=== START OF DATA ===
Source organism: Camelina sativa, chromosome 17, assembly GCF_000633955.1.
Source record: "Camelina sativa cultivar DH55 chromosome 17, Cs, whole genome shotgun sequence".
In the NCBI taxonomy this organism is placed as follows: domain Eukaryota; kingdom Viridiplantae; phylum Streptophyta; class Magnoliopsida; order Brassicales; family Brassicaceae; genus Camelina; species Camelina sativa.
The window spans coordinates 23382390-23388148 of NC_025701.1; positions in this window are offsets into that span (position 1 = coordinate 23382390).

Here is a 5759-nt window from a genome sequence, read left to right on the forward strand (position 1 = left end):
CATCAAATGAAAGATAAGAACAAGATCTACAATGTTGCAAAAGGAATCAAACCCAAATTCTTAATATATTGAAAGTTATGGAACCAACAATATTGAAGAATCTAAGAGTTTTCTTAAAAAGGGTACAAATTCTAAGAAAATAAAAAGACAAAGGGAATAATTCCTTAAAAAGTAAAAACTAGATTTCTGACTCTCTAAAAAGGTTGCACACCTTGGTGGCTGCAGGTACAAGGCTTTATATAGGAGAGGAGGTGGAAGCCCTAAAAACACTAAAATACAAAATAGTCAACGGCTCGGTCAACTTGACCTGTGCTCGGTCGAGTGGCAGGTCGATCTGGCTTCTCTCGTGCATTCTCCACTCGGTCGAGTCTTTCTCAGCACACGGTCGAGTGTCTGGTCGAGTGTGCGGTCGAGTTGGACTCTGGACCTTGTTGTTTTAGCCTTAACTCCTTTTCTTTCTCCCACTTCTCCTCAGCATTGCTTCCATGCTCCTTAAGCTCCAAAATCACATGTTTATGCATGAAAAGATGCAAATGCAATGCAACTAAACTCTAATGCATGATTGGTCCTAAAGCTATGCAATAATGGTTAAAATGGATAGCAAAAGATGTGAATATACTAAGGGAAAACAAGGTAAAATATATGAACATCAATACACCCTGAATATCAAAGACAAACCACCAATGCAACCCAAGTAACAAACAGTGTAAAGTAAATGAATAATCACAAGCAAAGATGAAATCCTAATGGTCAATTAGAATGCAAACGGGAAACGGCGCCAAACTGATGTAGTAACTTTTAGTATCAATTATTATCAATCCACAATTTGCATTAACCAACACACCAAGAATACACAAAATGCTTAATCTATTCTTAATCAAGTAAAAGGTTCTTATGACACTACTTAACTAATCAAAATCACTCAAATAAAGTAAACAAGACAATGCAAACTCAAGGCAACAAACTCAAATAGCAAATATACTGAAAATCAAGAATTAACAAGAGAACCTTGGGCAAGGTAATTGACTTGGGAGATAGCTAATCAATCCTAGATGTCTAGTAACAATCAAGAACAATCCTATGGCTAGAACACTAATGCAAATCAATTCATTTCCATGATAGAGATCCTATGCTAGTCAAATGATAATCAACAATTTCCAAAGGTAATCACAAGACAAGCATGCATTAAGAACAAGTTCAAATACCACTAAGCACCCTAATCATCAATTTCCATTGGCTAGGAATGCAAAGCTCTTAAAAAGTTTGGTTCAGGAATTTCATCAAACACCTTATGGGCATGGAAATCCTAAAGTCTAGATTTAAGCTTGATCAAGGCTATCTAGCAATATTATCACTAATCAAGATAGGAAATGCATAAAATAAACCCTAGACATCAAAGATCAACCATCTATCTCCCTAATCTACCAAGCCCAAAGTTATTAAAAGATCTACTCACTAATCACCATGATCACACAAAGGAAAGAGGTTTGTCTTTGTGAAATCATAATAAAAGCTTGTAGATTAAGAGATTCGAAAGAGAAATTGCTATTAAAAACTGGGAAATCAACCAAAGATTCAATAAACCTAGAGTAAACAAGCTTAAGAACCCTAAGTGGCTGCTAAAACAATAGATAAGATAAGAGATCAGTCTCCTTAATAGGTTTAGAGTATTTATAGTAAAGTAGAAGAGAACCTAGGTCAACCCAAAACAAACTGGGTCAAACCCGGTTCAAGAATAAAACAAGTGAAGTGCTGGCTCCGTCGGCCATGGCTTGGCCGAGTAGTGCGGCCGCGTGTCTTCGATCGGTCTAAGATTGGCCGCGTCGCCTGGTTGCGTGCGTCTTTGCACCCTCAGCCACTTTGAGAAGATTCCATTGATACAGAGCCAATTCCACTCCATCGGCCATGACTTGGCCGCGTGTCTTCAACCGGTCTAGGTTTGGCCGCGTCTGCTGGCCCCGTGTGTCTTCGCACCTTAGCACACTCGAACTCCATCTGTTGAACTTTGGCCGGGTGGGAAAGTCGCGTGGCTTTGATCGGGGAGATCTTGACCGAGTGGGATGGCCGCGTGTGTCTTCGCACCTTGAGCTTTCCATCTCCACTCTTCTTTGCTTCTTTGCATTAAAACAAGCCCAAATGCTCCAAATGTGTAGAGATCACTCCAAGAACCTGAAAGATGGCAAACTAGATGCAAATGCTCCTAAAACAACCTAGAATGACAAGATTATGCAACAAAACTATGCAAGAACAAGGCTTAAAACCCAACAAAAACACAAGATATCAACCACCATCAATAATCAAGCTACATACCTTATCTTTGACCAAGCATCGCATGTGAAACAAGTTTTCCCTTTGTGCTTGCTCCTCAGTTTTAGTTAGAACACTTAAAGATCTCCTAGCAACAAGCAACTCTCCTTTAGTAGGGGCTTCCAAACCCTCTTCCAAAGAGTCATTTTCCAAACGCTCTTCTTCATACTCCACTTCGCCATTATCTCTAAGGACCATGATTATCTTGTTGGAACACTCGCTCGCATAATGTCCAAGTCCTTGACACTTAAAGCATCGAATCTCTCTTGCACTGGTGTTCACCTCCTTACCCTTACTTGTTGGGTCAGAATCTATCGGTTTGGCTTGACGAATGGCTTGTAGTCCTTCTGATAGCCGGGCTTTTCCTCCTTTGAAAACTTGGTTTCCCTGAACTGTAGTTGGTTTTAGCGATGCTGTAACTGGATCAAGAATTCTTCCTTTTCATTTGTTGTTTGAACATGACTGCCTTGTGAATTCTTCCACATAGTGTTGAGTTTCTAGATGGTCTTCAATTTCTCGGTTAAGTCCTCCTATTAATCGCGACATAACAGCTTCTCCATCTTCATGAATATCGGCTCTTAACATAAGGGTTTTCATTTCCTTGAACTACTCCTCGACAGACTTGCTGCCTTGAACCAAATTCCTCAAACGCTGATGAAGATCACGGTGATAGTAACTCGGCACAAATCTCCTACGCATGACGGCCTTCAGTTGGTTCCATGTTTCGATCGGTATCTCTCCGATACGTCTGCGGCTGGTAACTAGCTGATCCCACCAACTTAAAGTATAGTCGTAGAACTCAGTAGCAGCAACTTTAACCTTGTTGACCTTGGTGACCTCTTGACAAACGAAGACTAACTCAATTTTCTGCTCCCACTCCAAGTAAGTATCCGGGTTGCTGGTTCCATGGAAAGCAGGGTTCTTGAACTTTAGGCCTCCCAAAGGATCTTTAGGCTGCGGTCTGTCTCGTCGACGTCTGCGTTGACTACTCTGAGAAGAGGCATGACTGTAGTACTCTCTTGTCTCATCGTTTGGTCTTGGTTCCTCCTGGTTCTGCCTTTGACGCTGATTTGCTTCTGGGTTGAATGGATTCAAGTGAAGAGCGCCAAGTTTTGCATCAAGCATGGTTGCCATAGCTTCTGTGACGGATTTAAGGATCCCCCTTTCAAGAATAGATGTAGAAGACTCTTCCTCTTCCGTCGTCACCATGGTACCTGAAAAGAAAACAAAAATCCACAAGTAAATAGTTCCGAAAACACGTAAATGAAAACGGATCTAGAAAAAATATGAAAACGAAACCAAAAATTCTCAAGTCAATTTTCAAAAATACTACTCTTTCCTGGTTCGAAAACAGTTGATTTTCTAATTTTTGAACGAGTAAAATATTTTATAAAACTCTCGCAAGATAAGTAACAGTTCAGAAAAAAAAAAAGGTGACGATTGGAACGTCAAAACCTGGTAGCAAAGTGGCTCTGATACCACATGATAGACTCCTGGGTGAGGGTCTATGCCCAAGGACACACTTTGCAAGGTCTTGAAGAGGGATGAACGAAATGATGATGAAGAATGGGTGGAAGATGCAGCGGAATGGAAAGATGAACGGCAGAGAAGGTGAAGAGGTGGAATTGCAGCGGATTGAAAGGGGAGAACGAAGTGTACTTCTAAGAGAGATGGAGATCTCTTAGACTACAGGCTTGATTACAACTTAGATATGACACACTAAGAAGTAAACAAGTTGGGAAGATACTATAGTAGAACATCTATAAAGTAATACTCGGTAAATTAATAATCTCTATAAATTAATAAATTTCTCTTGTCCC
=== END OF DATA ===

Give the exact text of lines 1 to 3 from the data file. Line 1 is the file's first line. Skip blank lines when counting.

Source organism: Camelina sativa, chromosome 17, assembly GCF_000633955.1.
Source record: "Camelina sativa cultivar DH55 chromosome 17, Cs, whole genome shotgun sequence".
In the NCBI taxonomy this organism is placed as follows: domain Eukaryota; kingdom Viridiplantae; phylum Streptophyta; class Magnoliopsida; order Brassicales; family Brassicaceae; genus Camelina; species Camelina sativa.